SEATTLE, Washington — Iran quickly became the region’s epicenter of the COVID-19 pandemic. As of June 12, there were 29,217 active cases of COVID-19 in Iran. Currently, more than 8,500 Iranian people have lost their lives due to the growing pandemic. Other nations and officials criticize Iran’s response to the outbreak. Reports suggest the government downplayed the outbreak for weeks, leaving Iranian citizens panicked. This puts the citizens of Iran at a very high risk as their death toll continues to climb.
Early Outbreak of COVID-19 in Iran
Iran became the hot spot for the virus early into the pandemic with almost 1,000 deaths by March 17. According to the World Health Organization (WHO), it is possible Iran’s COVID-19 toll could rise by five times. WHO began working on opening more testing facilities. Only 22 reported testing facilities existed in Iran upon WHO’s arrival, and the organization brought that total to around 40 laboratories.
In February, the Iranian government attempted to halt the spread of COVID-19 in Iran by banning all flights from China. However, just days later a private airline owned by Iran’s Revolutionary Guards continued to fly routes to and from China. The virus spread quickly; high-ranking government officials and various military and cabinet members, among others, became infected. In early March, Iran asked for emergency funding from the International Monetary Fund (IMF). This is the first time in 60 years Iran requested collateral from the IMF.
Iran’s Call to Lift Sanctions
Iran cites the reason behind its slow and inadequate response to the virus was due to their economic concerns as a country. Hadi Kahalzadeh, a former economist for Iran’s Social Security Organization, commented that “Iran’s health sector, especially hospitals and pharmacies, don’t have enough liquidity to purchase essential supplies. And the Iranian government doesn’t have the financial means to fill the gap.”
Iran’s president, Hassan Rouhani, specifically called out the sanctions put on them from the U.S. President Donald Trump put these sanctions in place when he withdrew the U.S. from the 2015 nuclear deal. These sanctions prevent Iran from selling oil in international markets, which deeply affects their economy.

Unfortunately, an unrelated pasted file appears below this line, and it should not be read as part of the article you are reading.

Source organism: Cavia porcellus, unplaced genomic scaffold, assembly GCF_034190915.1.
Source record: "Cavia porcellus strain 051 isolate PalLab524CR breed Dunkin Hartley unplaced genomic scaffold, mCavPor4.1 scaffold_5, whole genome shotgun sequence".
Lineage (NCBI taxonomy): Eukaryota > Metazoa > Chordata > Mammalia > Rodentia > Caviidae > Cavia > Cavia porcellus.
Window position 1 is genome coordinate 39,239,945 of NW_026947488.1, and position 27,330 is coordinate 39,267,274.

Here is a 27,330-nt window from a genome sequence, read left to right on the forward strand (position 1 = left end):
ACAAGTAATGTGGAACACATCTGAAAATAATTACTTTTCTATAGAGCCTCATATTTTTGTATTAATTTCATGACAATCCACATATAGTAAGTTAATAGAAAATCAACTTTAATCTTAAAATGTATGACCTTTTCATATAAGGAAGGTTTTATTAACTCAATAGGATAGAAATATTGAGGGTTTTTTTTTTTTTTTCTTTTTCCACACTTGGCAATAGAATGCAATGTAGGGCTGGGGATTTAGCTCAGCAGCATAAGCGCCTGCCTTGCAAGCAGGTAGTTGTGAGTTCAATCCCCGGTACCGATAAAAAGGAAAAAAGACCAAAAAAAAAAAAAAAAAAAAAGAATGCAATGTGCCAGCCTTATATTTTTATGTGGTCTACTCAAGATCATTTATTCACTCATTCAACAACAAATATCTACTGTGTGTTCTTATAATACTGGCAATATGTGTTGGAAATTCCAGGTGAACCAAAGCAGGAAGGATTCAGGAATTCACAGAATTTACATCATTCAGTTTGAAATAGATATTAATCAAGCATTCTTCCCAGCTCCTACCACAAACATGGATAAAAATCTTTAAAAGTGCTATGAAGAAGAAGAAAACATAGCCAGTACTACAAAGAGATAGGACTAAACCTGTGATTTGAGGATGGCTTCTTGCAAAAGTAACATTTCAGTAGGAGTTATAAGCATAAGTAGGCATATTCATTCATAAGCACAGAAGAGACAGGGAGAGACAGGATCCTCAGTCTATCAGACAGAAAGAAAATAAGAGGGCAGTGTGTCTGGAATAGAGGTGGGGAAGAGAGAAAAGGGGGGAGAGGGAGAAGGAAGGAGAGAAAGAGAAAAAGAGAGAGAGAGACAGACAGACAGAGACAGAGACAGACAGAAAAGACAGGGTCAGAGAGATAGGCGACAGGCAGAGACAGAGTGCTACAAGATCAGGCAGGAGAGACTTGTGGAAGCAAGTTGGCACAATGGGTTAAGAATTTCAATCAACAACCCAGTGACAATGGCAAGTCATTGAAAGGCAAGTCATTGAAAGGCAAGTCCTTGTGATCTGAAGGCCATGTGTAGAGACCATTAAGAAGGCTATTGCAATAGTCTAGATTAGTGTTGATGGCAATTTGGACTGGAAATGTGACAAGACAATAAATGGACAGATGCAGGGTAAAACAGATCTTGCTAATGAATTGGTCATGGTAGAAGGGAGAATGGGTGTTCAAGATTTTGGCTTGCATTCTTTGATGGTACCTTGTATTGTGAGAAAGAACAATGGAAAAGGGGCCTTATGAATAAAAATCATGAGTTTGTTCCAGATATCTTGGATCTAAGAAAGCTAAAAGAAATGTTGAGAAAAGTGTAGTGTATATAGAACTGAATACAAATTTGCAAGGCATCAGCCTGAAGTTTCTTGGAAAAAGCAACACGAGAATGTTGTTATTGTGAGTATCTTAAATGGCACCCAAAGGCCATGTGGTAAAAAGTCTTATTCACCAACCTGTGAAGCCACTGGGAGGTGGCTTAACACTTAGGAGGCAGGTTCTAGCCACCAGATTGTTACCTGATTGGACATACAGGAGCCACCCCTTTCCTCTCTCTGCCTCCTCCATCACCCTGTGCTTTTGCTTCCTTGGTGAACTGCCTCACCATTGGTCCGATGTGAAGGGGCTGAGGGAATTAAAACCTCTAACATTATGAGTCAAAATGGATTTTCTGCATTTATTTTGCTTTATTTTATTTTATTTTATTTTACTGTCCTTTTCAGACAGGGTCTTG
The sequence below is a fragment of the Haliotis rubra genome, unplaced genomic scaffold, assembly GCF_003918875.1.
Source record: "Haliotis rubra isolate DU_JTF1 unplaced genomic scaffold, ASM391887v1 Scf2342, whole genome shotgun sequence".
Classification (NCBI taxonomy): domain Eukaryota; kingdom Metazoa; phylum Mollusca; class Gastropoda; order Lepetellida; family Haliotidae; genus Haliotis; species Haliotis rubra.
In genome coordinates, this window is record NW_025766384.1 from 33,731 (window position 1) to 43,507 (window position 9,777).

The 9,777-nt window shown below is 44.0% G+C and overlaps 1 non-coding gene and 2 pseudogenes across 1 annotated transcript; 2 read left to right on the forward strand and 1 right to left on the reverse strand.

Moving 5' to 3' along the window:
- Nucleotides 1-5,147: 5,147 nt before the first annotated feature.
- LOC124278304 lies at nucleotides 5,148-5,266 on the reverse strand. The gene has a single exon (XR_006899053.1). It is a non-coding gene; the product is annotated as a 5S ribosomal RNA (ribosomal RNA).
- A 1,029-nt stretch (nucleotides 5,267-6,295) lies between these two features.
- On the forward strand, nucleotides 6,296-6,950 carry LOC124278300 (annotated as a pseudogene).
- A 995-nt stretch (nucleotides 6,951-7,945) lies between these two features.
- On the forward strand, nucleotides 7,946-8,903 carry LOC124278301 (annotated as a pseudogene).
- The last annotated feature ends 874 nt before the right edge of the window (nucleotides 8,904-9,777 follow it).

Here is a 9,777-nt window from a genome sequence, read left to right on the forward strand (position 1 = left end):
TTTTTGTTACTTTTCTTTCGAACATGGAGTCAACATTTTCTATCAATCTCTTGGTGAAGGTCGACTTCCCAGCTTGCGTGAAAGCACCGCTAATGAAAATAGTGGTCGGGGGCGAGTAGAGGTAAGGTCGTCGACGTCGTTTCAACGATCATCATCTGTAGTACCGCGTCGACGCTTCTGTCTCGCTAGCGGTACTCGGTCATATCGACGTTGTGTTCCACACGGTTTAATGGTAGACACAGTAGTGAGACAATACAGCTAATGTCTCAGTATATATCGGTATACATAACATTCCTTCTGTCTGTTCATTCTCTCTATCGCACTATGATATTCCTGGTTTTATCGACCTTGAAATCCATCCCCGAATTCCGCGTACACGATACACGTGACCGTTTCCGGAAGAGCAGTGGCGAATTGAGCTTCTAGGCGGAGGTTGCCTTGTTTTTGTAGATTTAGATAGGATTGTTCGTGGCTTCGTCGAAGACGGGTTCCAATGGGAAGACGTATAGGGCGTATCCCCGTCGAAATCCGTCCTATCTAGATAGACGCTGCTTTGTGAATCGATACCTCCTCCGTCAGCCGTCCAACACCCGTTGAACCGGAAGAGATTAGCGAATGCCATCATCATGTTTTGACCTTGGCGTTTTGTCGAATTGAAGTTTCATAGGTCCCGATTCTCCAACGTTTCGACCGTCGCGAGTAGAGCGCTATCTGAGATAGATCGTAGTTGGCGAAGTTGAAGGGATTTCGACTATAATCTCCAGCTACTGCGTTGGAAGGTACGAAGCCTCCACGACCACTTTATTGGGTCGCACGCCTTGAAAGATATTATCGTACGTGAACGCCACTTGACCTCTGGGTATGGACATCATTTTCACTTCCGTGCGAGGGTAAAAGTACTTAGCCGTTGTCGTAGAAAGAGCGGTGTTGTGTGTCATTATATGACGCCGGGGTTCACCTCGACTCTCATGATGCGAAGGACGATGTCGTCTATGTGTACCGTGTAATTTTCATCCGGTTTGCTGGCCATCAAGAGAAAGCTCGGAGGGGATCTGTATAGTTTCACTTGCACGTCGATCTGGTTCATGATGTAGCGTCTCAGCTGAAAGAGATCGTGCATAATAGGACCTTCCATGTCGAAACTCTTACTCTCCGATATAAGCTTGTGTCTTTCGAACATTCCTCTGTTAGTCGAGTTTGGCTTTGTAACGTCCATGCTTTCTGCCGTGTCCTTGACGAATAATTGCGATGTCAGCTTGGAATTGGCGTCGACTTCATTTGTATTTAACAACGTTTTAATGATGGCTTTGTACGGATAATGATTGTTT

Sanctions Hinder Medical Industry
The sanctions are also interfering with the medical industry as many medical supplies are not exempt from sanctions or require a special license to disinfect before purchase. This puts the lives of medical professionals on the line and prevents Iran from controlling the outbreak adequately. Iran urged to lift the sanctions along with requesting a five billion dollar loan from the IMF. Many U.S. government officials encouraged President Trump to consider temporarily lifting the sanctions to help Iran recover. Currently, there are no plans to lift the sanctions on Iran yet.
On April 3, Representative Eliot L. Engel, Chairman of the House Committee on Foreign Affairs and Senator Bob Menendez, Ranking Member of the Senate Committee on Foreign Relations, introduced a list of solutions to aid Iran during this troubling time. These solutions included publicly promoting ways that other governments and institutions can support fighting the virus in Iran, addressing banks’ hesitance to support Iran and setting up humanitarian channels to support the Iranian people. However, Iran has not accepted any aid from the United States.
Iran Begins Reopening
As its death toll continues to rise, Iran has hopes to restart its economy. As of April 20, Iran began reopening the country. Highways reopened as well as some businesses, including high-end shopping malls and the Grand Bazaar. According to reports, businesses such as restaurants, gyms and places of worship should stay closed. The closing of mosques and shrines became a major issue for Iranians, as Ramadan has begun. Rouhani hopes to have some sites open as of May 4. However, the Supreme Leader of Iran, Khamenei, suggested that all mass gatherings through Ramadan halt to stop a resurgence of COVID-19 in Iran.
Iranian citizens started volunteering to sanitize the streets and public places. Citizens believe they must do what they can to help their country. While professional help stretches thin, volunteers are willing to fill the gaps. The government acknowledged the volunteers and recognizes their value in helping the country.
Looking to the Future
While reopening the country should be exciting news, many experts remain concerned about the resurgence of COVID-19 in Iran. The head of Tehran’s coronavirus combat force says that reopening parts of the country sends the wrong message to the public. However, Iranian officials are hoping the current downturn in infection and death rates will continue.
Saeed Namaki, Iran’s health minister, stated, “Thanks to divine blessing as well as the efforts of our colleagues … we were able to reduce the number of new patients by 53% and the death toll by 30% daily” when reviewing the numbers from the 18 days before April 23. Namaki is working with WHO to press countries to lift the sanctions and restrictions for a faster recovery. Iran, like the rest of the world, has a long way to go before the country recovers. With the help of volunteers and officials, Iran is now making strides to return life to normal.
– Lilith Turman
Photo: Wikimedia Commons